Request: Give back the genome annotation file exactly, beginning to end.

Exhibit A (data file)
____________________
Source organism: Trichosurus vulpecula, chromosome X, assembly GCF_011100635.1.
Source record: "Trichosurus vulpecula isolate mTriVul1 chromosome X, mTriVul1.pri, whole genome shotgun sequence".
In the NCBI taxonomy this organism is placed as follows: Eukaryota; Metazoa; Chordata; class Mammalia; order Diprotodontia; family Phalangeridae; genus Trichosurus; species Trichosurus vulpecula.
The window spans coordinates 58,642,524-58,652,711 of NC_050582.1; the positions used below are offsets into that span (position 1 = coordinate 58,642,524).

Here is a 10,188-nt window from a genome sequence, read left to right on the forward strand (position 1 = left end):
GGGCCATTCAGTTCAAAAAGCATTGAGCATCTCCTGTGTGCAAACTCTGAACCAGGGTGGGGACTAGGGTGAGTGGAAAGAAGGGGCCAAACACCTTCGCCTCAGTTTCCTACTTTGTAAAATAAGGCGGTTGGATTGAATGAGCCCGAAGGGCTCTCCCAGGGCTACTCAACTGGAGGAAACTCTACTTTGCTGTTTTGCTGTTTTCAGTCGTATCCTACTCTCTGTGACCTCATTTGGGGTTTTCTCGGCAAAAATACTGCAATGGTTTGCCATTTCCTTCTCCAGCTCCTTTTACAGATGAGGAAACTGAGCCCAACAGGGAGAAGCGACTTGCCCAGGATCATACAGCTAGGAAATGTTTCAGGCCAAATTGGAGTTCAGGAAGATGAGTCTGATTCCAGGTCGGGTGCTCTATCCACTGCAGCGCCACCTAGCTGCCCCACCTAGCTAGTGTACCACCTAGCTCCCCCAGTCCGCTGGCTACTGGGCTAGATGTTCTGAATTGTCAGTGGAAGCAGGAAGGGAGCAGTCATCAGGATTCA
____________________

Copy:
Source organism: Trichosurus vulpecula, chromosome X, assembly GCF_011100635.1.
Source record: "Trichosurus vulpecula isolate mTriVul1 chromosome X, mTriVul1.pri, whole genome shotgun sequence".
In the NCBI taxonomy this organism is placed as follows: Eukaryota; Metazoa; Chordata; class Mammalia; order Diprotodontia; family Phalangeridae; genus Trichosurus; species Trichosurus vulpecula.
The window spans coordinates 58,642,524-58,652,711 of NC_050582.1; the positions used below are offsets into that span (position 1 = coordinate 58,642,524).

Here is a 10,188-nt window from a genome sequence, read left to right on the forward strand (position 1 = left end):
GGGCCATTCAGTTCAAAAAGCATTGAGCATCTCCTGTGTGCAAACTCTGAACCAGGGTGGGGACTAGGGTGAGTGGAAAGAAGGGGCCAAACACCTTCGCCTCAGTTTCCTACTTTGTAAAATAAGGCGGTTGGATTGAATGAGCCCGAAGGGCTCTCCCAGGGCTACTCAACTGGAGGAAACTCTACTTTGCTGTTTTGCTGTTTTCAGTCGTATCCTACTCTCTGTGACCTCATTTGGGGTTTTCTCGGCAAAAATACTGCAATGGTTTGCCATTTCCTTCTCCAGCTCCTTTTACAGATGAGGAAACTGAGCCCAACAGGGAGAAGCGACTTGCCCAGGATCATACAGCTAGGAAATGTTTCAGGCCAAATTGGAGTTCAGGAAGATGAGTCTGATTCCAGGTCGGGTGCTCTATCCACTGCAGCGCCACCTAGCTGCCCCACCTAGCTAGTGTACCACCTAGCTCCCCCAGTCCGCTGGCTACTGGGCTAGATGTTCTGAATTGTCAGTGGAAGCAGGAAGGGAGCAGTCATCAGGATTCA